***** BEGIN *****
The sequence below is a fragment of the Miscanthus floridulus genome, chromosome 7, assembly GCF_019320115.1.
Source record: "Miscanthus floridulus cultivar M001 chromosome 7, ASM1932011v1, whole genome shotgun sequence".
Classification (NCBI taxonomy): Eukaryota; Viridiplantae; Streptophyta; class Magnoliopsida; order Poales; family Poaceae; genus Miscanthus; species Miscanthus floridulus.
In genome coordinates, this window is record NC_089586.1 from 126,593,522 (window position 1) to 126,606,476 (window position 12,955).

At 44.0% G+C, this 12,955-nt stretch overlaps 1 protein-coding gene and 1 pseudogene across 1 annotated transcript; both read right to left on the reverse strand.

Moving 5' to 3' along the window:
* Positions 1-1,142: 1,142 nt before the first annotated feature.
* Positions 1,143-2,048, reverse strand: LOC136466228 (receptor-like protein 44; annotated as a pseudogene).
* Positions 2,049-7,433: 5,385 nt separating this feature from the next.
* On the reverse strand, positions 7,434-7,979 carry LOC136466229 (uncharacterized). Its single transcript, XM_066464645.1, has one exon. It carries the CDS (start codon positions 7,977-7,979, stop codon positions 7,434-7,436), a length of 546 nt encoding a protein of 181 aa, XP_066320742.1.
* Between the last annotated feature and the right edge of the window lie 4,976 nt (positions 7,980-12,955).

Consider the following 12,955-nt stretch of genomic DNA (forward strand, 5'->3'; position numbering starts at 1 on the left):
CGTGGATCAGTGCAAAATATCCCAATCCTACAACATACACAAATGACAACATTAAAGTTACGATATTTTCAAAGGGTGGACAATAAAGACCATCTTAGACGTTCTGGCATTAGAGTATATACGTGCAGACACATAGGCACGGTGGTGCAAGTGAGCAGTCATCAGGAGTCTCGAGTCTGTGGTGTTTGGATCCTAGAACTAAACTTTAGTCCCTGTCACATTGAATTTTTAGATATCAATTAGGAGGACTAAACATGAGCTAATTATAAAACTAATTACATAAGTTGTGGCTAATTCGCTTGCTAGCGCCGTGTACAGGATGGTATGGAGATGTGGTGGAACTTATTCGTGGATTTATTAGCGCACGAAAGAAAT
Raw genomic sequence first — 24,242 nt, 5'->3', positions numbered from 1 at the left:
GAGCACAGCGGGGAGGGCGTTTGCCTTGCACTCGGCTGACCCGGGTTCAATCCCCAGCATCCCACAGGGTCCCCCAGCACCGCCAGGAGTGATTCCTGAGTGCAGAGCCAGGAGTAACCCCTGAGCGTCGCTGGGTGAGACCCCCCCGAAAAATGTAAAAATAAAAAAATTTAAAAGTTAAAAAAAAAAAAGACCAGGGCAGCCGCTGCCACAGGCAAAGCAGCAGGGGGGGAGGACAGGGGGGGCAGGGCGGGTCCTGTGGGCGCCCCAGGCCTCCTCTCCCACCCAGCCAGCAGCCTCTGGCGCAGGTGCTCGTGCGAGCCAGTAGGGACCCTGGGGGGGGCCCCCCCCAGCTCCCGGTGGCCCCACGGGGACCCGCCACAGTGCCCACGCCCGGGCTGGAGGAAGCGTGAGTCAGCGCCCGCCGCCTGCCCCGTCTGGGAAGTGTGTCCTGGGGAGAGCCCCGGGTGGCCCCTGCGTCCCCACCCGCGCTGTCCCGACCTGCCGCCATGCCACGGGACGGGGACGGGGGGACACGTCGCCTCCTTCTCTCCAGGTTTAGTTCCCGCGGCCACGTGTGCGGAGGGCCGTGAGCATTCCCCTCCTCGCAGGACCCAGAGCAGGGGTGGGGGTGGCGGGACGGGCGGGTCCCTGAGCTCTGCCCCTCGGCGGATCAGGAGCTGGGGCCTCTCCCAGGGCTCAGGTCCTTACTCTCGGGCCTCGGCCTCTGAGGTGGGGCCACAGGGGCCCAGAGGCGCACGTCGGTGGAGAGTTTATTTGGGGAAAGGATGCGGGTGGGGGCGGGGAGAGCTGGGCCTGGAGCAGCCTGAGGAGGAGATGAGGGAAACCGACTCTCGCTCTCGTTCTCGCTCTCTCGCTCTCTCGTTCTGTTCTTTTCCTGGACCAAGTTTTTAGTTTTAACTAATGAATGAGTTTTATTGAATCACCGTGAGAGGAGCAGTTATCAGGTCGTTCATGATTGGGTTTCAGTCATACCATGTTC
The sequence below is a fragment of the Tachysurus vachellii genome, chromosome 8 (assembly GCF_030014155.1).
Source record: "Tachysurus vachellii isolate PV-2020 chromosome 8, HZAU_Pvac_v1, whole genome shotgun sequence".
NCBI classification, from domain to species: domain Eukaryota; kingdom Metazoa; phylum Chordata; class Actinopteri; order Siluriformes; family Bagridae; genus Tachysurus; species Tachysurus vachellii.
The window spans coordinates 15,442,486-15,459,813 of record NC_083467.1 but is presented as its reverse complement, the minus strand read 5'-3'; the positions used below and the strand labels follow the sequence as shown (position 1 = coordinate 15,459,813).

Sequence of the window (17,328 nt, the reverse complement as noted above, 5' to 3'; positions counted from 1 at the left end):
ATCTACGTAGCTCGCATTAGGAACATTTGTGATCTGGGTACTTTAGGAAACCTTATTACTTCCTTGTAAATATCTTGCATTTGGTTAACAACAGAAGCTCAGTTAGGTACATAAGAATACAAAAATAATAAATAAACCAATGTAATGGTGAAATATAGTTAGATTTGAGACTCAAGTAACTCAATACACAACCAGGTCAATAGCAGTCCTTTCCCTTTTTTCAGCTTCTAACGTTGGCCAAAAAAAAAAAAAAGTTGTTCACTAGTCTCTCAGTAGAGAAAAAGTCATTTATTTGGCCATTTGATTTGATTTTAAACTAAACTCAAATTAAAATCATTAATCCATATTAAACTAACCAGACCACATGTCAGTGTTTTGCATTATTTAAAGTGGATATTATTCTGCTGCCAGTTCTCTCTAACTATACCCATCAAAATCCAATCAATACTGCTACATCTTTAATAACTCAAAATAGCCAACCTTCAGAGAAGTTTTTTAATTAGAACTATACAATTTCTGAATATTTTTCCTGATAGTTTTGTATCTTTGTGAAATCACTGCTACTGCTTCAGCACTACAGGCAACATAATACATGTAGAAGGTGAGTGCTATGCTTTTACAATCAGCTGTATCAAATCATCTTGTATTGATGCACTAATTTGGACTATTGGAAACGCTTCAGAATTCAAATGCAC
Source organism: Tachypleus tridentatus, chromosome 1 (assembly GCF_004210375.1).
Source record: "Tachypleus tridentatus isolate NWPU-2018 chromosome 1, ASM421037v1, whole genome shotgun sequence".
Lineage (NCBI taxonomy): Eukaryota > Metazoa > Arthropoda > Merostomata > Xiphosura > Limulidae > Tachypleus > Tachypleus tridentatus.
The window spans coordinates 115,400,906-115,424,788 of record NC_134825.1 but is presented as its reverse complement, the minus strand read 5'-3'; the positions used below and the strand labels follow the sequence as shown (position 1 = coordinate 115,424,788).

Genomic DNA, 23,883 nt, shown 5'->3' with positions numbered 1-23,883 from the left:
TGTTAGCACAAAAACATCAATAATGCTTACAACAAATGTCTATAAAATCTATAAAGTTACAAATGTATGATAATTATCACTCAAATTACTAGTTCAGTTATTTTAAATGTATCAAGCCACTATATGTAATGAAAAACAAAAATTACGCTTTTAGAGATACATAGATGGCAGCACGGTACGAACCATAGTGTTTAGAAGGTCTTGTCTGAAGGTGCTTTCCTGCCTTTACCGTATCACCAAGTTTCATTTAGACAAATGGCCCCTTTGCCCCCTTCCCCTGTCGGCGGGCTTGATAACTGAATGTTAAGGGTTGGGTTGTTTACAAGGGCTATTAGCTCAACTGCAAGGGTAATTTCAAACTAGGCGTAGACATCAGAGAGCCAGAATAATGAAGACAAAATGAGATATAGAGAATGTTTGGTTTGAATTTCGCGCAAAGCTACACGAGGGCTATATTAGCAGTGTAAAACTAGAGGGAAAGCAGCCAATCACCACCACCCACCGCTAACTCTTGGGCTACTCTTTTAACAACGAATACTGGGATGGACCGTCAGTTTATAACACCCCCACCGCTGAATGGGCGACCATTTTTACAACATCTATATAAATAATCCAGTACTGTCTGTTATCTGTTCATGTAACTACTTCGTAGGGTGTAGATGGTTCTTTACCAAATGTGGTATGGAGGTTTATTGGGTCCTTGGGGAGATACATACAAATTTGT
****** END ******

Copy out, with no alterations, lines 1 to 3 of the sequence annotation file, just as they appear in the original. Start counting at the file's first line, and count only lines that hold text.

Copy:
The sequence below is a fragment of the Miscanthus floridulus genome, chromosome 7, assembly GCF_019320115.1.
Source record: "Miscanthus floridulus cultivar M001 chromosome 7, ASM1932011v1, whole genome shotgun sequence".
Classification (NCBI taxonomy): Eukaryota; Viridiplantae; Streptophyta; class Magnoliopsida; order Poales; family Poaceae; genus Miscanthus; species Miscanthus floridulus.